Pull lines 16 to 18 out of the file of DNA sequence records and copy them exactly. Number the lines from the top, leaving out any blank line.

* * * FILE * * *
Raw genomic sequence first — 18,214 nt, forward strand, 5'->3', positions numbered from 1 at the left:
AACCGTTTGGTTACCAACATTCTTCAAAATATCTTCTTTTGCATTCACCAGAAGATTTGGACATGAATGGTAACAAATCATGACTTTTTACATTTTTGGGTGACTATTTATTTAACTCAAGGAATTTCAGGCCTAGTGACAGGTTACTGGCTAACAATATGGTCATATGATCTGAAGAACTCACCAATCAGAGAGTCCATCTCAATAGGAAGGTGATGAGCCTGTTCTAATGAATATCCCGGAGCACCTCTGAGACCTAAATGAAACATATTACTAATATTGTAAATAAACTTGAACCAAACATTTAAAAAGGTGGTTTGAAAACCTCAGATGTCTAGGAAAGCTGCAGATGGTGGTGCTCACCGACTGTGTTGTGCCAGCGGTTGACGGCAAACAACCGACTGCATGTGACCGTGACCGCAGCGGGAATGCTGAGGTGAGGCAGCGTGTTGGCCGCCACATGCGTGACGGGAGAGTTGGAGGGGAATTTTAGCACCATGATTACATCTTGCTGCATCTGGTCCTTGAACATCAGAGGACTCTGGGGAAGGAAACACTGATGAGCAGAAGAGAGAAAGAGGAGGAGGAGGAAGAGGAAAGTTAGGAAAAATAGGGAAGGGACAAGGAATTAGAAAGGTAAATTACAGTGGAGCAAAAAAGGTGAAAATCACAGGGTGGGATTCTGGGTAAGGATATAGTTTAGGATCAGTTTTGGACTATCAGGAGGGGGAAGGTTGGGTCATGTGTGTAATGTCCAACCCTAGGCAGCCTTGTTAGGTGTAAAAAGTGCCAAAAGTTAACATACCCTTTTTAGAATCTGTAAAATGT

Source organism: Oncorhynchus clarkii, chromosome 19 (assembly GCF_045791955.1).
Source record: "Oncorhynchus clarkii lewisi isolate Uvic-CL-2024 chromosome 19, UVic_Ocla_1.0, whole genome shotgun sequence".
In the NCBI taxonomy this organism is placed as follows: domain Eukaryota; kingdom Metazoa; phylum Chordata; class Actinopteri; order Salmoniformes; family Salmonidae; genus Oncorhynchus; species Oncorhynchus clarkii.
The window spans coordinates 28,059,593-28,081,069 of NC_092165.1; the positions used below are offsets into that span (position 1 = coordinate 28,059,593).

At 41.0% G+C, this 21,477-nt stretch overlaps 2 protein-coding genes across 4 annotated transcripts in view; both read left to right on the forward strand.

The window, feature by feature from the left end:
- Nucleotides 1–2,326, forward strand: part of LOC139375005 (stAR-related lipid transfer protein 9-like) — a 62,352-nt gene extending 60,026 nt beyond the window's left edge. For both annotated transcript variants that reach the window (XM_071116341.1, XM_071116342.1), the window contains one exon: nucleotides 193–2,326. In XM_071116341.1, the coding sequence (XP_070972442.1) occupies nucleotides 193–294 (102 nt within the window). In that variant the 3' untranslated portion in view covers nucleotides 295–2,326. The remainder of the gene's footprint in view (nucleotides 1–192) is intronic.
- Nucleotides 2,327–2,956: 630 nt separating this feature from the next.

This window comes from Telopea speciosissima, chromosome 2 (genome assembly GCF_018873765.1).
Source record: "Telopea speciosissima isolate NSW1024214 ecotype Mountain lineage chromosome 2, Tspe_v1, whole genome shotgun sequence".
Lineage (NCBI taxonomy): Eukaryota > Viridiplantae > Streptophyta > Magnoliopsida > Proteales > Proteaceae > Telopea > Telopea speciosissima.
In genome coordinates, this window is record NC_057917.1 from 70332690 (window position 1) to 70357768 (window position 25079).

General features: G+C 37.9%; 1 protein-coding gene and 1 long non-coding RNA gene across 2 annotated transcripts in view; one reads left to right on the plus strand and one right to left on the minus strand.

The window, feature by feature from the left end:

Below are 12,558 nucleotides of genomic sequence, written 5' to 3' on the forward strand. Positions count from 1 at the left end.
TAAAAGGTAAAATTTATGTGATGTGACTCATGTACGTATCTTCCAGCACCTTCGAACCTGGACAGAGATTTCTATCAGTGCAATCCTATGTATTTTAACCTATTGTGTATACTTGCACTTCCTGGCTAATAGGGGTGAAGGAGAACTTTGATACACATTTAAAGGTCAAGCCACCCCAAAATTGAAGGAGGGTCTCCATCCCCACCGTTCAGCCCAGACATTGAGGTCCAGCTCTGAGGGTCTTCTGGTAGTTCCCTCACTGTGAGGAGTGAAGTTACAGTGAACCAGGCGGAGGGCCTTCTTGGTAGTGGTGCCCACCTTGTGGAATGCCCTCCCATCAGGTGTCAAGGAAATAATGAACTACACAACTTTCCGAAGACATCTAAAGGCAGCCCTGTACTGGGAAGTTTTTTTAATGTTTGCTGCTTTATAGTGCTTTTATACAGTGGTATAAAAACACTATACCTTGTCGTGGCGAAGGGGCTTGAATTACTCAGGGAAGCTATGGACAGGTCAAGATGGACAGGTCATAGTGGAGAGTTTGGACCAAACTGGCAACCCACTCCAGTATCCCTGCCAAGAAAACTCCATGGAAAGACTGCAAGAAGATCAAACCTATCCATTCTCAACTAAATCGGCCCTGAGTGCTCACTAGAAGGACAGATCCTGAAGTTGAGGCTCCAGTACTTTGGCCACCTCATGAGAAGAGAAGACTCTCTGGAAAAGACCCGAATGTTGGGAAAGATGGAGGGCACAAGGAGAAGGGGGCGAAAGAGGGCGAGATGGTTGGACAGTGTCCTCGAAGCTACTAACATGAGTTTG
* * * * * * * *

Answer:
The window, feature by feature from the left end:

Below are 12,558 nucleotides of genomic sequence, written 5' to 3' on the forward strand. Positions count from 1 at the left end.
TAAAAGGTAAAATTTATGTGATGTGACTCATGTACGTATCTTCCAGCACCTTCGAACCTGGACAGAGATTTCTATCAGTGCAATCCTATGTATTTTAACCTATTGTGTATACTTGCACTTCCTGGCTAATAGGGGTGAAGGAGAACTTTGATACACATTTAAAGGTCAAGCCACCCCAAAATTGAAGGAGGGTCTCCATCCCCACCGTTCAGCCCAGACATTGAGGTCCAGCTCTGAGGGTCTTCTGGTAGTTCCCTCACTGTGAGGAGTGAAGTTACAGTGAACCAGGCGGAGGGCCTTCTTGGTAGTGGTGCCCACCTTGTGGAATGCCCTCCCATCAGGTGTCAAGGAAATAATGAACTACACAACTTTCCGAAGACATCTAAAGGCAGCCCTGTACTGGGAAGTTTTTTTAATGTTTGCTGCTTTATAGTGCTTTTATACAGTGGTATAAAAACACTATACCTTGTCGTGGCGAAGGGGCTTGAATTACTCAGGGAAGCTATGGACAGGTCAAGATGGACAGGTCATAGTGGAGAGTTTGGACCAAACTGGCAACCCACTCCAGTATCCCTGCCAAGAAAACTCCATGGAAAGACTGCAAGAAGATCAAACCTATCCATTCTCAACTAAATCGGCCCTGAGTGCTCACTAGAAGGACAGATCCTGAAGTTGAGGCTCCAGTACTTTGGCCACCTCATGAGAAGAGAAGACTCTCTGGAAAAGACCCGAATGTTGGGAAAGATGGAGGGCACAAGGAGAAGGGGGCGAAAGAGGGCGAGATGGTTGGACAGTGTCCTCGAAGCTACTAACATGAGTTTG